...there is a conversation to be had about God’s gender, especially when we talk about God to our kids... I was with a group of Bat Mitzvah girls last month discussing the possibility of God and God’s name: Yud Hey Vav Hey as are the letters told to Moses on asking. We’re told not to articulate the word, the name. Other faiths do, Jehovah’s Witnesses for example. One of our Bnot Mitzvah explained, ‘surely God is a He, I mean Jehovah sounds so masculine...’ We want to know and understand. We crave
certainty. When I was a student I was turned on to religion, and particularly Jewish feminism, by the understanding that God language mattered. How we discuss God affects us deeply. We need to be reminded of the reasons why Siddur Lev Chadash broke new ground with its language. At the time it was shocking. I was just beginning my rabbinic training, and not yet in the pews of a Liberal Synagogue. The pronoun was going to change everything. Mary Daly, the radical feminist theologian, observed: ‘If God is man, man is God.’ Now a new generation is growing up without the baggage of gender specific language but with new challenges. Where is God? What’s the point? Is talk of God still relevant in our synagogues? Our Siddur’s heavily theist language may be an anathema to some contemporary users. Rabbi John Rayner z’l imbued it with his take on the world and our place in it - with gratitude and sincerity. ‘God’s in his heaven and all is right with the world’, as Robert Browning wrote. Maybe it can engender the conversations that will enrich us.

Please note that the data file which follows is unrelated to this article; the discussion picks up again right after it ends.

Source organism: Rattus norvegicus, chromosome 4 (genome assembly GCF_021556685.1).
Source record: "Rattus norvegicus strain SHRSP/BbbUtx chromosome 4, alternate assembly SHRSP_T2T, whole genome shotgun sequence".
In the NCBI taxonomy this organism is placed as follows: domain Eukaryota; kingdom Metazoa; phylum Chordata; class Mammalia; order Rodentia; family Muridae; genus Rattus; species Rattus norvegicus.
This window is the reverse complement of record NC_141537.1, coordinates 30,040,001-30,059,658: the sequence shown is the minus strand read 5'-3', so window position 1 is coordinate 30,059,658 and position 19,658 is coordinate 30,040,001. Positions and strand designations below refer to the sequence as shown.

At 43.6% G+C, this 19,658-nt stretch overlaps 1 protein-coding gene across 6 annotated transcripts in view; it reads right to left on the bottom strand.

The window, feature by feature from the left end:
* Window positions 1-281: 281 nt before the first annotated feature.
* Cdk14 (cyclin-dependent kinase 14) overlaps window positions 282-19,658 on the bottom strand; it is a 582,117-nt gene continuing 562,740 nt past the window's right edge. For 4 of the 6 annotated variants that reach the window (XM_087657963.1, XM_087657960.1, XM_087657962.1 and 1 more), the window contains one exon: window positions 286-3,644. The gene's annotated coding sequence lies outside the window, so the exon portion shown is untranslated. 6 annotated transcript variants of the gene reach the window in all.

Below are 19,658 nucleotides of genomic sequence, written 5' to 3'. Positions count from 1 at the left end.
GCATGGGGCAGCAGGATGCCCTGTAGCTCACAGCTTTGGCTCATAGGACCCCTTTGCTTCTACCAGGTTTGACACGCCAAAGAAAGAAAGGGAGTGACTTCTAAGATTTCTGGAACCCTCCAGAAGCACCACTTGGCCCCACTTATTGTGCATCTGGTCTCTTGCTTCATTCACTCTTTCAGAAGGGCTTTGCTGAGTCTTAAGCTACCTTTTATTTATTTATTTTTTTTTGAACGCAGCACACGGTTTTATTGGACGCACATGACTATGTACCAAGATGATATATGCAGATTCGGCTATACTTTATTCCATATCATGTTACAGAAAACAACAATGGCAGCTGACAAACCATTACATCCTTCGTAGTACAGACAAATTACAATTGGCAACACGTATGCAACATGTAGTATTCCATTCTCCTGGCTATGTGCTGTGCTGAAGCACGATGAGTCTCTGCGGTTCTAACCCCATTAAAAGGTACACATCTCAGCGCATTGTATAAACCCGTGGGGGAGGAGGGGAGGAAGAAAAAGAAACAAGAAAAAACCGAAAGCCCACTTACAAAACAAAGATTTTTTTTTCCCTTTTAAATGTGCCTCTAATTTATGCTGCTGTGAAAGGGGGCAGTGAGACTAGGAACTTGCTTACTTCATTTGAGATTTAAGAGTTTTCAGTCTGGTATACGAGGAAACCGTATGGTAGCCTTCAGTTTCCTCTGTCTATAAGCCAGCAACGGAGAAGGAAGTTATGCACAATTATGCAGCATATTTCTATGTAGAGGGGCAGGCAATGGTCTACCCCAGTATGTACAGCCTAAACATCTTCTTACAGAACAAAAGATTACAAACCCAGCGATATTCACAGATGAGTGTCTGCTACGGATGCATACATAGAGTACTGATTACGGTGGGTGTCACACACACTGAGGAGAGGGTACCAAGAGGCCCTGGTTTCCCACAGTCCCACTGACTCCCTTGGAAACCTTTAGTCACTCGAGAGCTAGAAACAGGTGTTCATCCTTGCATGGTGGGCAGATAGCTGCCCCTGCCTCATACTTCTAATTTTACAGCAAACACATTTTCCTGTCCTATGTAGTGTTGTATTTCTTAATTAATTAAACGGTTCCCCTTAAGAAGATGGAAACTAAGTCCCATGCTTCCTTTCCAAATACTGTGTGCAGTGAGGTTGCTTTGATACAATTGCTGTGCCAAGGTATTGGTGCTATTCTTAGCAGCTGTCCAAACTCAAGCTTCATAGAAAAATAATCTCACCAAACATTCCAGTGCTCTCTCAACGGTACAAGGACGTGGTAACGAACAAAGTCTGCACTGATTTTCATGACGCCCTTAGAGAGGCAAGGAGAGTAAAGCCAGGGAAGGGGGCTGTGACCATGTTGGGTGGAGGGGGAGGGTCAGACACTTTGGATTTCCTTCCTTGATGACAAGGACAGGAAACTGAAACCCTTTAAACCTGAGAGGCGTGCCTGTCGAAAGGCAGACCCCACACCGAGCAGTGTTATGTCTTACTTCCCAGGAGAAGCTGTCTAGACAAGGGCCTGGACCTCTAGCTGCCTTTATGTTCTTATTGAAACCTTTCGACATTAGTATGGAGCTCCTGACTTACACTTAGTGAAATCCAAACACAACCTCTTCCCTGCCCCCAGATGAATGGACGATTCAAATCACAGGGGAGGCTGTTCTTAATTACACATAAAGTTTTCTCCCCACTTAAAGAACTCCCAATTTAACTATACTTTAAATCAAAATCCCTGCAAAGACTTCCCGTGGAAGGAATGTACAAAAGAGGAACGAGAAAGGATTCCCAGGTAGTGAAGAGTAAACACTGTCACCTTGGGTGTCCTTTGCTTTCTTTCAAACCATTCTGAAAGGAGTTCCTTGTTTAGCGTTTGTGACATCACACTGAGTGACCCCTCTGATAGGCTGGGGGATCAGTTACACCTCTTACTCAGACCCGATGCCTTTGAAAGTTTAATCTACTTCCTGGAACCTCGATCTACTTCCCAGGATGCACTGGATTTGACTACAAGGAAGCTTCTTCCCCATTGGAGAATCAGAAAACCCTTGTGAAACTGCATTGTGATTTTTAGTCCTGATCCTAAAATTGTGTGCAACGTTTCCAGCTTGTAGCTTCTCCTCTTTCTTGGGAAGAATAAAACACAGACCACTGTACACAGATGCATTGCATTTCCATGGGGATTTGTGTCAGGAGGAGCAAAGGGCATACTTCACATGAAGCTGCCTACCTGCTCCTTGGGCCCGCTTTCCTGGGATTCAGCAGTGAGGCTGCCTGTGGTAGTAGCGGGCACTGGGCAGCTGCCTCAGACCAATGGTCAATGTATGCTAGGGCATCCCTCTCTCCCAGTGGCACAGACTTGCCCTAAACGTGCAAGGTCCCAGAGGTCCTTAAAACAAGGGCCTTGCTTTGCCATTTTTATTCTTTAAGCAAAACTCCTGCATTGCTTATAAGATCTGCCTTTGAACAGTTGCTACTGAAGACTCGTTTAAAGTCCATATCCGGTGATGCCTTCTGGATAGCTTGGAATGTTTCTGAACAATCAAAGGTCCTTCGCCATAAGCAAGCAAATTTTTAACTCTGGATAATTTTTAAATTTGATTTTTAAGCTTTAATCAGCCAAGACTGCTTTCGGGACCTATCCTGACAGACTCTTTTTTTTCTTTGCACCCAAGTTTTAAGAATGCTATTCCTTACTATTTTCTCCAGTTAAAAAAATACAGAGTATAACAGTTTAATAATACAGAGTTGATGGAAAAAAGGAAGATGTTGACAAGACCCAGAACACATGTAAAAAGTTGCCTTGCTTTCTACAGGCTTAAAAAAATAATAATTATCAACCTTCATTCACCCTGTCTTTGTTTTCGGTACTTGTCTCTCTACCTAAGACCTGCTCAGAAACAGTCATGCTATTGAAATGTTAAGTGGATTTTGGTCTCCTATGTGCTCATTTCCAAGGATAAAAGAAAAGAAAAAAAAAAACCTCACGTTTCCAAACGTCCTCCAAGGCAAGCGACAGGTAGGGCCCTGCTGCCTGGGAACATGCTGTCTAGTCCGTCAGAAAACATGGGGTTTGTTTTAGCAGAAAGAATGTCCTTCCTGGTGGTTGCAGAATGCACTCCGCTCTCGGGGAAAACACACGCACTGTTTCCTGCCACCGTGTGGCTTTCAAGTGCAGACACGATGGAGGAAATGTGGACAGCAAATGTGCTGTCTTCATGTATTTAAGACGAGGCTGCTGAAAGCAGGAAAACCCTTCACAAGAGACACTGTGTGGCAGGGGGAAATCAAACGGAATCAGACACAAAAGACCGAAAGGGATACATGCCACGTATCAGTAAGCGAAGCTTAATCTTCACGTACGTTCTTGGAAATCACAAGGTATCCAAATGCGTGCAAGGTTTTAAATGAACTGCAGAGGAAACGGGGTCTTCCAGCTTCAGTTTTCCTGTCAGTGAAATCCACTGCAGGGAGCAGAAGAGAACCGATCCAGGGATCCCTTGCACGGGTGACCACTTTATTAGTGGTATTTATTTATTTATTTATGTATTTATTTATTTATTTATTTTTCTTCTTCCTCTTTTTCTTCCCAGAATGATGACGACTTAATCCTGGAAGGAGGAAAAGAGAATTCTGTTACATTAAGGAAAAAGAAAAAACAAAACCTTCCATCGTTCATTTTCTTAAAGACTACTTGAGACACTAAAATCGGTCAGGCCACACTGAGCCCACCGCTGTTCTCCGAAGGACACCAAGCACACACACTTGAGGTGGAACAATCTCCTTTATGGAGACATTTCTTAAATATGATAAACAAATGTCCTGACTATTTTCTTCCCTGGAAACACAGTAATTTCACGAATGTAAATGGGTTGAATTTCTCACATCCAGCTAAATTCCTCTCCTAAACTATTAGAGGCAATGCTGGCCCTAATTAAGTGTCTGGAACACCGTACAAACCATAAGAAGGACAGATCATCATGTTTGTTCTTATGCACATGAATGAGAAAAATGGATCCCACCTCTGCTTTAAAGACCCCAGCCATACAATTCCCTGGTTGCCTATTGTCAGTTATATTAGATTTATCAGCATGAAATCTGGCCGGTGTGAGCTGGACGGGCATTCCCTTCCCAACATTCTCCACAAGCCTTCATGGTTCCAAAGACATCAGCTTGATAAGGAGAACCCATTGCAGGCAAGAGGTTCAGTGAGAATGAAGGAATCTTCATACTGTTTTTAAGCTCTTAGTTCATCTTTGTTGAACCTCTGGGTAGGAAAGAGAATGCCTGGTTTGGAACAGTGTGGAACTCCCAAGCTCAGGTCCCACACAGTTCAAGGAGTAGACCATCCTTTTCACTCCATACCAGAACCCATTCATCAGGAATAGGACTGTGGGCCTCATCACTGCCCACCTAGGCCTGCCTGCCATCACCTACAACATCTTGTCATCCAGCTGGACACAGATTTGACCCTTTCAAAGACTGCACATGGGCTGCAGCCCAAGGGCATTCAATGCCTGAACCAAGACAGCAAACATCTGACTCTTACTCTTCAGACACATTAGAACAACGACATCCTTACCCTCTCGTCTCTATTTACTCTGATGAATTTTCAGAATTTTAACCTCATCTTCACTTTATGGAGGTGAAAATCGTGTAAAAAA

A Plea to Hoarders! lionel lassman
urely as a labour of love I have spent some time cataloguing and indexing past copies of Shofar. You may or may not agree with the proposition that Shofar is an essential part of the synagogue archive – all our history is there! In fact not quite all for some editions are missing. I know that Leon Pilpel – editor for some ten years – kept all the copies of Shofar which he edited. I also know that when Jeffrey Segal went into care his children cleared his house and dumped thousands of copies of Shofar which he had laboriously retained year by year. When word got out about the task I had undertaken reactions varied from: “What on earth is the point?” to: “I have an old copy of Shofar which recorded my bar mitzvah in 1976 – will it be of any use to you?”. Well one point, at least, is that the effort kept my brain working. Although that fact alone is probably of little